The Flir FX is a fundamentally a webcam running 1080p over wi-fi, but that’s largely where the similarity with other products end. The Flir FX unusually has an internal battery, giving it greater portability than most similar products and the main camera unit can be slotted into different mounts, converting from a home webcam into sports video camera or an outdoor security camera, depending on the exterior case used. It’s really very cool.

The Flir FX will be available in late spring with an MSRP $249 and you can put your name down to be notified here.

Interview by Todd Cochrane of Geek News Central for the TechPodcast Network.

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Motorola Moto X Comes to the UK

Posted by Andrew at 4:12 AM on January 14, 2014

Motorola M LogoAs widely rumoured, the Motorola Moto X is coming to the UK and the rest of Europe. The specs and features seem as per the US version – touchless control for Google Now, Active Display, Connect extension for Chrome and twist to start camera. KitKat will be on the Moto X out of the box and as expected, it looks like Motorola’s touch on the OS has been relatively light, with the addition of apps such as Migrate and Assist which were seen previously in the Moto G.

Specwise, it’s Motorola’s X8 Mobile Computing System which includes a software optimised Qualcomm Snapdragon S4 Pro (1.7GHz Dual-Core Krait CPU, quad-core Adreno 320 GPU), a natural language processor and a contextual computing processor. RAM is 2 GB (excellent!) with 16 GB and 32 GB storage versions available. To sweeten the deal, there’s two years of 50 GB storage free on Google Drive.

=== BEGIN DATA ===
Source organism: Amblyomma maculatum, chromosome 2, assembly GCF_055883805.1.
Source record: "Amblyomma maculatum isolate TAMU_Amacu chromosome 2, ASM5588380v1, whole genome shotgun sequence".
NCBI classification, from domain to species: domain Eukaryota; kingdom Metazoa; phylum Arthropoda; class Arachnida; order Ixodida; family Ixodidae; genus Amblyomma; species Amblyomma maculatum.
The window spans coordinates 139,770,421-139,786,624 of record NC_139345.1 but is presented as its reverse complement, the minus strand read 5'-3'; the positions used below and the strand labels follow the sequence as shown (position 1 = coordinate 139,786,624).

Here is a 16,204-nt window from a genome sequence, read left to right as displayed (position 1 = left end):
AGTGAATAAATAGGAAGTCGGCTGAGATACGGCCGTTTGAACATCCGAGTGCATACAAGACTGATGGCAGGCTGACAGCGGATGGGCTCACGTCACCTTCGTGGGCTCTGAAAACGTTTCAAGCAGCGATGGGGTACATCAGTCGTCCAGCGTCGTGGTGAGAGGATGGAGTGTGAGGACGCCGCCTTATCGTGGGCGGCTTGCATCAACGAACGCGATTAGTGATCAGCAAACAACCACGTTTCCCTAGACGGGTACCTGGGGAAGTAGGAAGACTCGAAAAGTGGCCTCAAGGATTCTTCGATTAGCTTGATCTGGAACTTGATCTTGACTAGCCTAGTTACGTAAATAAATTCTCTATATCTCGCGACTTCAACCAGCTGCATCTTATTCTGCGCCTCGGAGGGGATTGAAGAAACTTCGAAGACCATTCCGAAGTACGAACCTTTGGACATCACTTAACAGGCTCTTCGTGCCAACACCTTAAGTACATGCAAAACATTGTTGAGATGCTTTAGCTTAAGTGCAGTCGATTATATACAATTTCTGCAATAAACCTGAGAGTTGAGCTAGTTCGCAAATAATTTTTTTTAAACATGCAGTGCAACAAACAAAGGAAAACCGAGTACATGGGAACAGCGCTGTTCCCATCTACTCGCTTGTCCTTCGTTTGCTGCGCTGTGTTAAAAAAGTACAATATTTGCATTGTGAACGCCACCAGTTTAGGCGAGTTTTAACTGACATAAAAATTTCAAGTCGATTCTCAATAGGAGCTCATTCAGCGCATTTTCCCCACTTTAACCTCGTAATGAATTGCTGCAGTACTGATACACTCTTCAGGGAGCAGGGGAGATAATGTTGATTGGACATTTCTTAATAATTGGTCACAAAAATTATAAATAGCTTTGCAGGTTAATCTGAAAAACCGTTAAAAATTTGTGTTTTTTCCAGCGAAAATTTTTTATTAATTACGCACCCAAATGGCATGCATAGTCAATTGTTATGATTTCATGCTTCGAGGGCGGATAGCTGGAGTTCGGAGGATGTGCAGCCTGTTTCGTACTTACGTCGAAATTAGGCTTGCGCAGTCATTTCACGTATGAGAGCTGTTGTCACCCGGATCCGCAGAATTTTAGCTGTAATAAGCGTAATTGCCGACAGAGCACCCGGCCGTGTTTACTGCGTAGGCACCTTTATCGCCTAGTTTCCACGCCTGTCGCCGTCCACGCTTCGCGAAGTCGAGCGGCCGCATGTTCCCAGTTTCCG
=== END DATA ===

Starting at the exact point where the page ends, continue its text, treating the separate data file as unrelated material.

All the latest wireless technology is included with Bluetooth 4.0 LE + EDR, wifi 802.11a/g/b/n/ac and LTE bands 800/1800/2600MHz (B20/B3/B7). Of course it has 2G and 3G as well. 10 MP rear camera and 2 MP HD front camera.

Motorola Moto X

There’s no information in the press release regarding the customisations that are available in the US, only that there will be a black version and a white version. Update: Motorola have confirmed that Moto Maker will not be available at launch but they are exploring options.

The Moto X will be available in black from 1st February from Phones 4u, Carphone Warehouse, O2, Amazon and Techdata.  The white Moto X will be an exclusive for Phones 4u for the first three months.  Prices vary but start from GB£25 per month on contract or £380 SIM free and off-contract. As with the Moto G, that’s a pretty good price for a 4G SIM-free smartphone.

GoGo Wifi Plans for 60 MBps In-Air Wireless with Ground to Orbit (GTO)

Posted by J Powers at 8:22 AM on September 12, 2013

Gogo Logo

Imagine being 30,000 feet in the air and doing wireless business, watching a Netflix movie or even downloading and installing updates to your computer. With new initiatives, that could happen very soon.

Gogo In-flight wireless – a leader in in-flight connectivity – announced a new program called Ground to Orbit (GTO). This combines satellite feeds with Gogo’s air-to-ground Wifi capabilities. The added satellite would basically download content, while air-to-ground sends your http requests, emails, uploads and more.
Virgin America will be the first to offer this new hybrid service starting next year (2014).

Gogo has proven time and again that it’s the leader in developing new technologies that will bring more bandwidth for the buck to the aero market.  GTO is the next step in our technological evolution and is a ground breaking new technology for the commercial aviation market in North America,” said Gogo’s president and CEO, Michael Small.  “When we launched our in-flight Internet service five years ago, we were able to deliver 3.1 Mbps per aircraft through our Air to Ground network.  About a year ago, we began rapidly deploying our next generation Air to Ground service that took peak speeds to 9.8 Mbps.  GTO will now take peak speeds to more than 60 Mbps. That’s a 20-fold increase from where we started.”

Virgin-america-logo